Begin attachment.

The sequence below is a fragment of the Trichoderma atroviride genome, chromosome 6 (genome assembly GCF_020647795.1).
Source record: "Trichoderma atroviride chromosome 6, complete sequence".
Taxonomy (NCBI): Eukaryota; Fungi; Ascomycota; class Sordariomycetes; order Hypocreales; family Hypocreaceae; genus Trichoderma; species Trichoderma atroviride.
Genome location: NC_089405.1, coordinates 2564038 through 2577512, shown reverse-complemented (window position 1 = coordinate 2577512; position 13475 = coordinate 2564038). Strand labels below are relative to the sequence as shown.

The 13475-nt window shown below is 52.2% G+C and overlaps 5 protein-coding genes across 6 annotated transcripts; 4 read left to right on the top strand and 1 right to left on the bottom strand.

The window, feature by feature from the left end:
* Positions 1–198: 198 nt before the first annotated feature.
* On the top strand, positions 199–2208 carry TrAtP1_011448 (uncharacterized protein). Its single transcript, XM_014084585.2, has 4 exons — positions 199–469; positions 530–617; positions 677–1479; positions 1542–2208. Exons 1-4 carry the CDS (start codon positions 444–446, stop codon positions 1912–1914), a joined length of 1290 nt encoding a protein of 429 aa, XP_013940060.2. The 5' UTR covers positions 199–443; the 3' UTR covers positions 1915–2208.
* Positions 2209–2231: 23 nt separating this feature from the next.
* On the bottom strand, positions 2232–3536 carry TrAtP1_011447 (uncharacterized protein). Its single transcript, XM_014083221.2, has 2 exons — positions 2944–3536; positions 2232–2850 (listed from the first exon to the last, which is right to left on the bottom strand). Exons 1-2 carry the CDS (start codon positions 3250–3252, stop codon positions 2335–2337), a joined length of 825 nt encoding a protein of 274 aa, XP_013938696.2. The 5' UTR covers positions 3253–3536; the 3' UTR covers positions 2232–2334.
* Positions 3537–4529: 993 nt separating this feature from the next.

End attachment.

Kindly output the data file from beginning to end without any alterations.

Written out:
The sequence below is a fragment of the Trichoderma atroviride genome, chromosome 6 (genome assembly GCF_020647795.1).
Source record: "Trichoderma atroviride chromosome 6, complete sequence".
Taxonomy (NCBI): Eukaryota; Fungi; Ascomycota; class Sordariomycetes; order Hypocreales; family Hypocreaceae; genus Trichoderma; species Trichoderma atroviride.
Genome location: NC_089405.1, coordinates 2564038 through 2577512, shown reverse-complemented (window position 1 = coordinate 2577512; position 13475 = coordinate 2564038). Strand labels below are relative to the sequence as shown.

The 13475-nt window shown below is 52.2% G+C and overlaps 5 protein-coding genes across 6 annotated transcripts; 4 read left to right on the top strand and 1 right to left on the bottom strand.

The window, feature by feature from the left end:
* Positions 1–198: 198 nt before the first annotated feature.
* On the top strand, positions 199–2208 carry TrAtP1_011448 (uncharacterized protein). Its single transcript, XM_014084585.2, has 4 exons — positions 199–469; positions 530–617; positions 677–1479; positions 1542–2208. Exons 1-4 carry the CDS (start codon positions 444–446, stop codon positions 1912–1914), a joined length of 1290 nt encoding a protein of 429 aa, XP_013940060.2. The 5' UTR covers positions 199–443; the 3' UTR covers positions 1915–2208.
* Positions 2209–2231: 23 nt separating this feature from the next.
* On the bottom strand, positions 2232–3536 carry TrAtP1_011447 (uncharacterized protein). Its single transcript, XM_014083221.2, has 2 exons — positions 2944–3536; positions 2232–2850 (listed from the first exon to the last, which is right to left on the bottom strand). Exons 1-2 carry the CDS (start codon positions 3250–3252, stop codon positions 2335–2337), a joined length of 825 nt encoding a protein of 274 aa, XP_013938696.2. The 5' UTR covers positions 3253–3536; the 3' UTR covers positions 2232–2334.
* Positions 3537–4529: 993 nt separating this feature from the next.